Yes they interest me quite a bit, I still think the Australian acacias, callistemons and melaleucas will ultimately have more potential for Texas but a few eucs may become more common here one day. Unfortunately the two west Australian species you mentioned fared poorly in this winter's freeze. The one standout looks like it will be E. camaldulensis 'Silverton', it did very well even in areas that dropped to the 10-12F range.
E. microtheca has been a bit of a disappointment, I don't know why it can take more cold in Arizona and the SW than here, at first I thought it was just that they couldn't take our sudden snap freezes well but they still did worse than camaldulensis (especially Silverton) even with this year's more than ample hardening. Same with amplifolia, given its alpine origins I had high expectations.
Right now I'm looking more at acacias (for ornamental use at least), craspedocarpa looks good, so does pendula (though it appears to have root fungal issues). Stenophylla generally fared poorly but there is quite a bit of variation and hopefully some better strains can arise - right now I'm using seed off of trees which took the teens in Arizona and they did seem to do better in containers down to the mid-20s than randomly grown plants from the AZ trade. Aneura has lots of promise, it has good generally cold tolerance as a rule, I think the trickiest part will be to figure out the best adapted provenances for here.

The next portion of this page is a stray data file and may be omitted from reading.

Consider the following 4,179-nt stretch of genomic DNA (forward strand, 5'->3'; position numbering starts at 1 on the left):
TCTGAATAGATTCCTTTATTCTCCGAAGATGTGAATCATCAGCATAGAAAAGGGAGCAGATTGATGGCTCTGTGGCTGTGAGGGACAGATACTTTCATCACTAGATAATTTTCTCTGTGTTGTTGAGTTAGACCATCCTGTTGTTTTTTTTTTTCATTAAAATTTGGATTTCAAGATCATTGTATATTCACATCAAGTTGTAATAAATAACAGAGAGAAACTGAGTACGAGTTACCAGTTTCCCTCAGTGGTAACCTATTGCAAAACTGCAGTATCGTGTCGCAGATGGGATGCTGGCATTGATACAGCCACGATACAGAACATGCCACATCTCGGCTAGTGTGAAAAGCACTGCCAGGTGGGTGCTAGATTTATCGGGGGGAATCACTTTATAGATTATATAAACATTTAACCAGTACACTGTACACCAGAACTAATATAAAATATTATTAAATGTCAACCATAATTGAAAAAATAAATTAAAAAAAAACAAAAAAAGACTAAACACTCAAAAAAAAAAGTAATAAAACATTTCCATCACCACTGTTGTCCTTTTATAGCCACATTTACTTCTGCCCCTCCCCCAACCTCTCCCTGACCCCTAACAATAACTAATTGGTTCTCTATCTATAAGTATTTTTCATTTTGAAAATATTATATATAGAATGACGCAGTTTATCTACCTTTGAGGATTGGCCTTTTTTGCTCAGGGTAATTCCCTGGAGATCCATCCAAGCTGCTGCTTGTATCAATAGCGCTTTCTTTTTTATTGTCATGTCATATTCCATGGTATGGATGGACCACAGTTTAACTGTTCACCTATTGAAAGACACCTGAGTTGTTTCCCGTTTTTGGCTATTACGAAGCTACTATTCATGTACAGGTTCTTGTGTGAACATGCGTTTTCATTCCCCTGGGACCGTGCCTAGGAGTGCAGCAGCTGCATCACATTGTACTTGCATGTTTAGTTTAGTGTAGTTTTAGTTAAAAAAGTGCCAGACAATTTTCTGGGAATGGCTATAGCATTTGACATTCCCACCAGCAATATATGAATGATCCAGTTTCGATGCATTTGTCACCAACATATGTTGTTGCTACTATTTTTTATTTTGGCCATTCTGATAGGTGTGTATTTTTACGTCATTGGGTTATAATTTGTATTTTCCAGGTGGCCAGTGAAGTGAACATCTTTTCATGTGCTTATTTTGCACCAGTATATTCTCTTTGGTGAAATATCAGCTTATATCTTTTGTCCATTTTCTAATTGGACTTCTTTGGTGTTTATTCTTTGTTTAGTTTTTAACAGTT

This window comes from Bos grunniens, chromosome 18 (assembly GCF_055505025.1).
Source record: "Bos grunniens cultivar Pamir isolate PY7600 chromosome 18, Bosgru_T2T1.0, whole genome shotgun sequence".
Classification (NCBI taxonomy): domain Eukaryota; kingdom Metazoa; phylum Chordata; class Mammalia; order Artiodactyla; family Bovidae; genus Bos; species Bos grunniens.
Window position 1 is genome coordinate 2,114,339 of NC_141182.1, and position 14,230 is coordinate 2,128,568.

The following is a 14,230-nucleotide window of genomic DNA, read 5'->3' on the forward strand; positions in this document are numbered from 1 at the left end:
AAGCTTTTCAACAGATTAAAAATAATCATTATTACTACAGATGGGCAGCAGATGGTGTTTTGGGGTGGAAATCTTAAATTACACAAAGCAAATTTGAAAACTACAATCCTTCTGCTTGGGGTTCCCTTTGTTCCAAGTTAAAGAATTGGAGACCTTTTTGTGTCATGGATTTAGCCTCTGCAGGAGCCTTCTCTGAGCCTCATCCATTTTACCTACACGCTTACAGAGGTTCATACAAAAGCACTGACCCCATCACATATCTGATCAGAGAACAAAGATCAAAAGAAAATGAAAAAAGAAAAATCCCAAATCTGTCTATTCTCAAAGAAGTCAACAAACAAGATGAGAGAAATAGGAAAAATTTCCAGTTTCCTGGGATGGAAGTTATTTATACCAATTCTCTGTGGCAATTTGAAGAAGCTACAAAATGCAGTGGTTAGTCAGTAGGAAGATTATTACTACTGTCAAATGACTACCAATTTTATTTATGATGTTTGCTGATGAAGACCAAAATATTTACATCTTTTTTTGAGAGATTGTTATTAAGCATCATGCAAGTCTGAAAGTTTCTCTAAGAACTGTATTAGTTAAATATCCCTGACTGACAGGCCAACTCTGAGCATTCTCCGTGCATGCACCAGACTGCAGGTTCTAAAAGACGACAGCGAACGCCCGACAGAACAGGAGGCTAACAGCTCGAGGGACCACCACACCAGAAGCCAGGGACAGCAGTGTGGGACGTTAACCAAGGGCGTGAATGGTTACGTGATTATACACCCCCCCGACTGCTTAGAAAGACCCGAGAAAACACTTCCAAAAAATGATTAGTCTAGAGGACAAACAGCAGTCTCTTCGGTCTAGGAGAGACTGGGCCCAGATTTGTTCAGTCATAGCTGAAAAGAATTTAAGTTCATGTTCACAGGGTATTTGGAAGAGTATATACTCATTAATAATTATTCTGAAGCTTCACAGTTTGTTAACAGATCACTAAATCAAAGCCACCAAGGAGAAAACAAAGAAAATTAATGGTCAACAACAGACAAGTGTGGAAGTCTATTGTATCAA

There are some grevilleas and what looks like a Calothamnus that also did extremely well in Austin this part winter, they are worth investigating further.
Still, Australian plants are a challenge for Texas, it's both the cold and the very fast drop in temperatures that give the plants fits here. A few will find their place in our horticulture (especially for Laredo) but it's certainly much harder to find well adapted Australian plants suited for the long haul here than, say, Argentine plants.
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